If is integrally divisible by , then and are said to be congruent with Modulus . This is written mathematically as (mod ). If is *not* divisible by , then we
say (mod ). The (mod ) is sometimes omitted when the Modulus is
understood for a given computation, so care must be taken not to confuse the symbol with that for an
Equivalence. The quantity is called the Residue or
Remainder. The Common Residue is taken to be Nonnegative and smaller than , and the Minimal
Residue is or , whichever is smaller in Absolute Value. In many computer languages (such as `FORTRAN` or
*Mathematica*
), the Common Residue of (mod ) is written `mod(c,a)`.

Congruence arithmetic is perhaps most familiar as a generalization of the arithmetic of the clock: 40 minutes past the hour plus 35 minutes gives , or 15 minutes past the hour, and 10 o'clock a.m. plus five hours gives , or 3 o'clock p.m. Congruences satisfy a number of important properties, and are extremely useful in many areas of Number Theory. Using congruences, simple Divisibility Tests to check whether a given number is divisible by another number can sometimes be derived. For example, if the sum of a number's digits is divisible by 3 (9), then the original number is divisible by 3 (9).

Congruences also have their limitations. For example, if and , then it follows that , but usually not that or . In addition, by ``rolling over,'' congruences discard absolute information. For example, knowing the number of minutes past the hour is useful, but knowing the hour the minutes are past is often more useful still.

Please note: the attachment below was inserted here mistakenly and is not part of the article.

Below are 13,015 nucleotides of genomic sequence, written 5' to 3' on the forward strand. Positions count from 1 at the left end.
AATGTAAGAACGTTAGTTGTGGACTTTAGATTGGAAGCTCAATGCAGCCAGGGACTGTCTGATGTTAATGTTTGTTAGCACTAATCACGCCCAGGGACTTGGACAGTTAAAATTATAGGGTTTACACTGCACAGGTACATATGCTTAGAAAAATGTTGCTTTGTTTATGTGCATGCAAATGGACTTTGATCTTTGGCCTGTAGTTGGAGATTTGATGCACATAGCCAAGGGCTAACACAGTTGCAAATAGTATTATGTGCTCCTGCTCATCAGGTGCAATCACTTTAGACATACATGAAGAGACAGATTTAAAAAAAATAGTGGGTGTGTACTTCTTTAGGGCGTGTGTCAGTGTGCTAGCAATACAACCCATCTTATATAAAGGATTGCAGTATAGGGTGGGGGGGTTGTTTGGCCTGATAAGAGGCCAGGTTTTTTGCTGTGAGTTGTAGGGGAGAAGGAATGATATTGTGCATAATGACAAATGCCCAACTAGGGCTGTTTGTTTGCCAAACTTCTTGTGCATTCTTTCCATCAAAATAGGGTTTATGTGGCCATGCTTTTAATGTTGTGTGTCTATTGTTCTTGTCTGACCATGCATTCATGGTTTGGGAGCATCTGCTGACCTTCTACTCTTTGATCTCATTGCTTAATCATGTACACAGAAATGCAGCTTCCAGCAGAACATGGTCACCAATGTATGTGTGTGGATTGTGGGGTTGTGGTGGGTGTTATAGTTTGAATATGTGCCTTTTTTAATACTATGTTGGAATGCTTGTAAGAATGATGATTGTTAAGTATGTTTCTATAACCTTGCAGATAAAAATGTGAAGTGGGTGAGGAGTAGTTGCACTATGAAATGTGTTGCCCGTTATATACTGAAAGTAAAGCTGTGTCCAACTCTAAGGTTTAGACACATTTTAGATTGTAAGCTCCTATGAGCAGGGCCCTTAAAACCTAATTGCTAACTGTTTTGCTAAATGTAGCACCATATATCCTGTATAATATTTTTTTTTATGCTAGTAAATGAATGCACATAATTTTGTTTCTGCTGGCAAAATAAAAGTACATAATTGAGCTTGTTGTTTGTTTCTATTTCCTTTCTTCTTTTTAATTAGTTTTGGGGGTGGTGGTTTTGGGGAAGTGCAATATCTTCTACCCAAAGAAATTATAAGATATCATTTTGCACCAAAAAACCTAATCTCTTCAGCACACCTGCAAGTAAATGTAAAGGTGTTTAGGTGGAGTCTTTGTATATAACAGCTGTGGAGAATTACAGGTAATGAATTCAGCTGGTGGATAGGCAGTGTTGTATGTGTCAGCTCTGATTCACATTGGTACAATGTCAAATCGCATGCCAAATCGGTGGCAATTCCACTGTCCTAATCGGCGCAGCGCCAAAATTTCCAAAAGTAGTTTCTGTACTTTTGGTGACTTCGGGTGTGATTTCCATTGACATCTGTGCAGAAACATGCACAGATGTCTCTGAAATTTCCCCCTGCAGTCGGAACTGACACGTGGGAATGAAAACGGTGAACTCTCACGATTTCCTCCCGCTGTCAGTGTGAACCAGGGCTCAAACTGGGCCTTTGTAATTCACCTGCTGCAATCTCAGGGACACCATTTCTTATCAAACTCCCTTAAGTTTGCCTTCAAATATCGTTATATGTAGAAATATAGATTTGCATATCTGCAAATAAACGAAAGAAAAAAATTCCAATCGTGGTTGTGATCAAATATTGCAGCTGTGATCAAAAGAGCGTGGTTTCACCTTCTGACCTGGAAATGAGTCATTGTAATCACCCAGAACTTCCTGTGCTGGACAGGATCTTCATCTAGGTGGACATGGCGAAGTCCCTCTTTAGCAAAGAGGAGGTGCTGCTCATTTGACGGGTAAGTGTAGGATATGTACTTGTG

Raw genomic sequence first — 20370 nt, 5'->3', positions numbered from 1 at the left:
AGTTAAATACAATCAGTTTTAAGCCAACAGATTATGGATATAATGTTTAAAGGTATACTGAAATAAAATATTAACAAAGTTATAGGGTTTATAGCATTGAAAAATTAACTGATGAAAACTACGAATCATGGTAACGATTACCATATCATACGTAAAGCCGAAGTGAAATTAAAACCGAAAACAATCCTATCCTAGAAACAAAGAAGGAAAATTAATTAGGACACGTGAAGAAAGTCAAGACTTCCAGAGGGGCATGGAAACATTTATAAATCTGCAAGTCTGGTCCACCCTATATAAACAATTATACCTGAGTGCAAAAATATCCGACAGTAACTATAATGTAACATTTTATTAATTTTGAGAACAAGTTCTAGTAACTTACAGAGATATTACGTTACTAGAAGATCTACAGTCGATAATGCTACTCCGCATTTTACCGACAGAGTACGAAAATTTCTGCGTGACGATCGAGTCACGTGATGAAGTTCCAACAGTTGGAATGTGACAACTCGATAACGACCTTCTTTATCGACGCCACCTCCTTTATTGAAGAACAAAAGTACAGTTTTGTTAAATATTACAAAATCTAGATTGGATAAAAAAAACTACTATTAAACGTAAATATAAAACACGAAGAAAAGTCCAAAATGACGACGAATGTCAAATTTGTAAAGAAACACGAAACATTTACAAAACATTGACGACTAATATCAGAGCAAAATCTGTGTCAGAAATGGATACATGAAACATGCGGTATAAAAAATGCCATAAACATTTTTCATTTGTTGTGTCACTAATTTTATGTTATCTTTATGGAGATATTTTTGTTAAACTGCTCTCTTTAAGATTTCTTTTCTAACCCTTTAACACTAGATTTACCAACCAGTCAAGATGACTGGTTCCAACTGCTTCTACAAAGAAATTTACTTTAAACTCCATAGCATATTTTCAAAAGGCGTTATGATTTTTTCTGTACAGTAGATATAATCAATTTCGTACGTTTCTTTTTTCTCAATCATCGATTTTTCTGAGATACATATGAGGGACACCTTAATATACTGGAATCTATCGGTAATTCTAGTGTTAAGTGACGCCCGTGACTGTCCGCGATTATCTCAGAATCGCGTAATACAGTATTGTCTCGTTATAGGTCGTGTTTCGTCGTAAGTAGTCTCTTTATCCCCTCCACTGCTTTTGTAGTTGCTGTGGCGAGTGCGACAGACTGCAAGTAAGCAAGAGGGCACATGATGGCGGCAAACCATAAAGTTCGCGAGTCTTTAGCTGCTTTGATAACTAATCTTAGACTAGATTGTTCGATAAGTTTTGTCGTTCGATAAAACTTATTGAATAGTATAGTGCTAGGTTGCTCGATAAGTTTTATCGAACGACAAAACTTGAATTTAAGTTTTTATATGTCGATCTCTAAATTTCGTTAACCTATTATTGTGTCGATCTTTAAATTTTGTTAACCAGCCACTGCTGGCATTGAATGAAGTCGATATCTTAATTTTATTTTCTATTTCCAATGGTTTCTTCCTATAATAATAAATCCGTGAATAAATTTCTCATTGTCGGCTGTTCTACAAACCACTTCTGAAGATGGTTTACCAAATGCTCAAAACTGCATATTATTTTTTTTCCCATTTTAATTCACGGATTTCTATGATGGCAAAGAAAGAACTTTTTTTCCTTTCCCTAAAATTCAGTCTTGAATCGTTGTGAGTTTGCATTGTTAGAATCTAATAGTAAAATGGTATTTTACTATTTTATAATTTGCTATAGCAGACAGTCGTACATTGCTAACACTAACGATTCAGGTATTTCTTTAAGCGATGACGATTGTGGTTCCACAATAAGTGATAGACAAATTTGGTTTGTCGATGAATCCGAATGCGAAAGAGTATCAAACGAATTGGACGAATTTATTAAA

Let and , then important properties of congruences include the following, where means ``Implies'':

- 1. Equivalence: .
- 2. Determination: either or .
- 3. Reflexivity: .
- 4. Symmetry: .
- 5. Transitivity: and .
- 6. .
- 7. .
- 8. .
- 9. .
- 10. .
- 11. and , where is the Least Common Multiple.
- 12. , where is the Greatest Common Divisor.
- 13. If , then , for a Polynomial.

Properties (6-8) can be proved simply by defining

(1) | |||

(2) |

where and are Integers. Then

(3) | |||

(4) | |||

(5) |

so the properties are true.

Congruences also apply to Fractions. For example, note that

(6) |

(7) |

(8) |

(9) |

(10) |

(11) |

(12) |

A general Quadratic Congruence

(13) |

(14) |

(15) |

Two simultaneous congruences

(16) |

(17) |

(18) |

**References**

Conway, J. H. and Guy, R. K. ``Arithmetic Modulo .'' In *The Book of Numbers.* New York: Springer-Verlag,
pp. 130-132, 1996.

Courant, R. and Robbins, H. ``Congruences.'' §2 in Supplement to Ch. 1 in
*What is Mathematics?: An Elementary Approach to Ideas and Methods, 2nd ed.*
Oxford, England: Oxford University Press, pp. 31-40, 1996.

Shanks, D. *Solved and Unsolved Problems in Number Theory, 4th ed.* New York: Chelsea, p. 55, 1993.

Weisstein, E. W. ``Fractional Congruences.'' Mathematica notebook ModFraction.m.

© 1996-9

1999-05-26